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Publication numberUS1811692 A
Publication typeGrant
Publication dateJun 23, 1931
Filing dateDec 17, 1927
Priority dateDec 29, 1926
Publication numberUS 1811692 A, US 1811692A, US-A-1811692, US1811692 A, US1811692A
InventorsDryll Williams Rowland Thomas, Fannin Evans Arthur, Harry Hey, Philip Newall Archibald
Original AssigneeElectrolyt Zinc Australasia
Export CitationBiBTeX, EndNote, RefMan
External Links: USPTO, USPTO Assignment, Espacenet
Electrolytic recovery of zinc
US 1811692 A
Abstract  available in
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Claims  available in
Description  (OCR text may contain errors)

Patented June 23, 1931 UNITED STATES PATENT OFFICE HARRY HEY AND ARTHUR FANNIN EVANS, OF MELBOURNE, VICTORIA, AND ROWLAND THOMAS DRYLL WILLIAMS AND ARCHIBALD PHILIP NEWALL, 0F RISDON, HOBART,

TASMANIA, AUSTRALIA, ASSIGNORS T0 ELECTROLYTIC ZINC COMPANY OF AUSTRALASIA'LIMITED, OF MELBOURNE, AUSTRALIA ELECTROLYTIC RECOVERY OF ZINC No Drawing. Application filed December 17 1927, Serial No. 240,923, and in Australia December 29, 1926.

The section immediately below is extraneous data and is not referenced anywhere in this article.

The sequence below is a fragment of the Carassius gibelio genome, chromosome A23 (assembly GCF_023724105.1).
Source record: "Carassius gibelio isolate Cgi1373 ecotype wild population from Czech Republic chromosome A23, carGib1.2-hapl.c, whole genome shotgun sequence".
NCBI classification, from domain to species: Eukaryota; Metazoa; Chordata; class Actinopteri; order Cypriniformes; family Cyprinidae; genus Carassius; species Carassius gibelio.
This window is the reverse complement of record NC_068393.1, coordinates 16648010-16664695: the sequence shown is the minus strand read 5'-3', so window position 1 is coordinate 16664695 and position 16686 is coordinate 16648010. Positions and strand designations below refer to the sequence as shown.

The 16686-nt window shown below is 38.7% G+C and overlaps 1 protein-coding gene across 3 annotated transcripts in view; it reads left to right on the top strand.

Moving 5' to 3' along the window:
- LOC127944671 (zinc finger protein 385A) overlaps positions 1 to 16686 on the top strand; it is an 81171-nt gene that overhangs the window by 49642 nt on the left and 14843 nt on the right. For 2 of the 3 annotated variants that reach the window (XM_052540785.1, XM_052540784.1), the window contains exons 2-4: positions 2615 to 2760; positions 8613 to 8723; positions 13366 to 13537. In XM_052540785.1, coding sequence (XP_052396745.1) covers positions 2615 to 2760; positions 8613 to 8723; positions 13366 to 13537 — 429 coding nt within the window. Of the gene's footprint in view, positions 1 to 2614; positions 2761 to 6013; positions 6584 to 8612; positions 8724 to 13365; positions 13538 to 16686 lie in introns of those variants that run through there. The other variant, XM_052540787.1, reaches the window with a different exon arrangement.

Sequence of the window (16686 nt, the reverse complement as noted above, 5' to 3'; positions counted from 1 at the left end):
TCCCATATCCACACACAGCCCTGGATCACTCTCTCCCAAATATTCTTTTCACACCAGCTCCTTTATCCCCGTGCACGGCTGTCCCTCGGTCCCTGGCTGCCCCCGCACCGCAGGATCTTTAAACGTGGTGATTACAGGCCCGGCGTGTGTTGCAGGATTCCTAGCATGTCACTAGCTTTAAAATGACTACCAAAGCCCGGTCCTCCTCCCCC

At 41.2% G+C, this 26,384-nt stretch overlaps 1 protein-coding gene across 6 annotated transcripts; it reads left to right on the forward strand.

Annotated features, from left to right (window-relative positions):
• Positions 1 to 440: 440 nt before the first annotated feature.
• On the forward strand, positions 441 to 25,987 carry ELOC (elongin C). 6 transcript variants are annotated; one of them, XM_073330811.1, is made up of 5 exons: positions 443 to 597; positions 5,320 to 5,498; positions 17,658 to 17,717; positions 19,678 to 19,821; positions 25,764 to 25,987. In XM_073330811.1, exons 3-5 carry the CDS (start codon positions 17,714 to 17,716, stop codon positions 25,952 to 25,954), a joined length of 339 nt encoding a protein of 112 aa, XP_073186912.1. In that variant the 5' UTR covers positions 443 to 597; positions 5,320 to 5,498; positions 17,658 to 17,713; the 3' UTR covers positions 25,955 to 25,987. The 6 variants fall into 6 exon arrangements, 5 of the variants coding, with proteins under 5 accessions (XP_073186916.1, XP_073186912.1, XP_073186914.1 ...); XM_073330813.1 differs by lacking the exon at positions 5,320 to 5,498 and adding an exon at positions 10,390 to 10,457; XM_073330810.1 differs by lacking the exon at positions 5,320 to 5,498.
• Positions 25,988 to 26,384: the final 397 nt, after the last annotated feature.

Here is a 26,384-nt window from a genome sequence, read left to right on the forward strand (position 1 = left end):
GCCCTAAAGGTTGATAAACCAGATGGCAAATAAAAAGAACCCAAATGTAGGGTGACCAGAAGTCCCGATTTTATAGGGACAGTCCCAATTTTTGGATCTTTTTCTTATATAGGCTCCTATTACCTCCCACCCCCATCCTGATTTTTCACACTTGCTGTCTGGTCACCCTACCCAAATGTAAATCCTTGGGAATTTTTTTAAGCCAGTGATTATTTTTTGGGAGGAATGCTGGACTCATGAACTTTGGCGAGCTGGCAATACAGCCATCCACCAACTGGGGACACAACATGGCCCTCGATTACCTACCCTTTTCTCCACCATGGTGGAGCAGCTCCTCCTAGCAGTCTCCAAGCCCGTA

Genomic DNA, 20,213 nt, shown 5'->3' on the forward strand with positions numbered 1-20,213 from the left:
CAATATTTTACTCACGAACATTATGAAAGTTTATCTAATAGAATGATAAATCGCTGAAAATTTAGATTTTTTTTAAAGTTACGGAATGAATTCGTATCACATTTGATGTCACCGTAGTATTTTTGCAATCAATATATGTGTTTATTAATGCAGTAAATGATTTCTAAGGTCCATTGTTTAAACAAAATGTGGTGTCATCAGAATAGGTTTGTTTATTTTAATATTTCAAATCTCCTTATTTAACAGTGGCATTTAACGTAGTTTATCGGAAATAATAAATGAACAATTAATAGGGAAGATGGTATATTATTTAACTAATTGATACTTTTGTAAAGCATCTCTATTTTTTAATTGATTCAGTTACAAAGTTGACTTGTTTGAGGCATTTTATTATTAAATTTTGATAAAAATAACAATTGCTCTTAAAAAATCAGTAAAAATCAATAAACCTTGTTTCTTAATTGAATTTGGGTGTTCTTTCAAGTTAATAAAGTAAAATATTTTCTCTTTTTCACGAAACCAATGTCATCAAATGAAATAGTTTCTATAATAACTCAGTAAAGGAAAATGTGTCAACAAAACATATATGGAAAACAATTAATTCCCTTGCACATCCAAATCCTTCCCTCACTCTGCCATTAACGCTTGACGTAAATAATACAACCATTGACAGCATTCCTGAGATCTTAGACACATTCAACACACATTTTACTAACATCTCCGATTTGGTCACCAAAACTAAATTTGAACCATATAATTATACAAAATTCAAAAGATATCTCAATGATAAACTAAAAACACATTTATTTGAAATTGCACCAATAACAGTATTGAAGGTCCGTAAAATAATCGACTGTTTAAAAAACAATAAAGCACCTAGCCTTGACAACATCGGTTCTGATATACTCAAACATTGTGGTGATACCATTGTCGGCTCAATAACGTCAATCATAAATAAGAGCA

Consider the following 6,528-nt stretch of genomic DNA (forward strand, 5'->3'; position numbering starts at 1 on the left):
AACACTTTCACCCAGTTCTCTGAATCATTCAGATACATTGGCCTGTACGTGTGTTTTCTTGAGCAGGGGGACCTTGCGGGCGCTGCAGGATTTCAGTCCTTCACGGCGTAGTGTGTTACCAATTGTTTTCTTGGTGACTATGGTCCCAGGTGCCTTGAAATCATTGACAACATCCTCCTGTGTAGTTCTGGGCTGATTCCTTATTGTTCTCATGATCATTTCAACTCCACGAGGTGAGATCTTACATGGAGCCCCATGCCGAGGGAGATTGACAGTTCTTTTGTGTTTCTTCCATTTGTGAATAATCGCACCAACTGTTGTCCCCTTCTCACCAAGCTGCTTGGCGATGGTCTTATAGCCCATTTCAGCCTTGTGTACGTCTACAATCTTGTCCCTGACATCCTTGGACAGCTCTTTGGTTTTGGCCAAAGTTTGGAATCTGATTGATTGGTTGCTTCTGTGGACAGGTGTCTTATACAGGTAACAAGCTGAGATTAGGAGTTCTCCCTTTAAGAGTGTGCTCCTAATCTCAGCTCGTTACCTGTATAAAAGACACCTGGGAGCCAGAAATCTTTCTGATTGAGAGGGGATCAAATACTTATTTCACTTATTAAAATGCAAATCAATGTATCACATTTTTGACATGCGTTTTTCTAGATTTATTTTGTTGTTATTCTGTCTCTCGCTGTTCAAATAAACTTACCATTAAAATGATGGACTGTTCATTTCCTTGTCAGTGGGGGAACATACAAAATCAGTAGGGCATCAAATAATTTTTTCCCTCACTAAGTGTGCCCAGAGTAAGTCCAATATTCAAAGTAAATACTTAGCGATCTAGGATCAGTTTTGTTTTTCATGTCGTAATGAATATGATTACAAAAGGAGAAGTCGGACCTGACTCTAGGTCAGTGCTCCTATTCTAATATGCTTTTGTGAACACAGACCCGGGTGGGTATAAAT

This invention relates to certain improvements in the electrolytic recovery of zinc and refers more especially to the electrolysis of zinc sulphate solutions obtained from the leaching of roasted zinc ores with sulphuric acid or spent electrolyte.

In the electrolysis of zinc sulphate solutions as at present practised, it is customary to employ lead anodes and aluminum cathodes and it is usual to add a small amount of glue for the purposes of inhibiting the toxic effect of cobalt and/or other substances present in the solution.

In the electrolysis of zinc sulphate solutions containing say- 100 grams per litre of zinc as zinc sulphate and 100 milligrams of cobalt as cobalt sulphate, it has been found necessary to add from 3 to 4 lbs. of glue per ton of cathode zinc produced which is equivalent to from 60 to 70 milligrams of glue per litre of solution passing to the electrolytic cells. Owin to ineflicient purification small quantities o toxic elements, such as arsenic and copper, are sometimes present in the electrolyte. Owing to the presence of these toxic substances and possibly other causes the am-' pere eiiiciency o the electrolysis is sometimes reduced and the quality of the cathode zinc,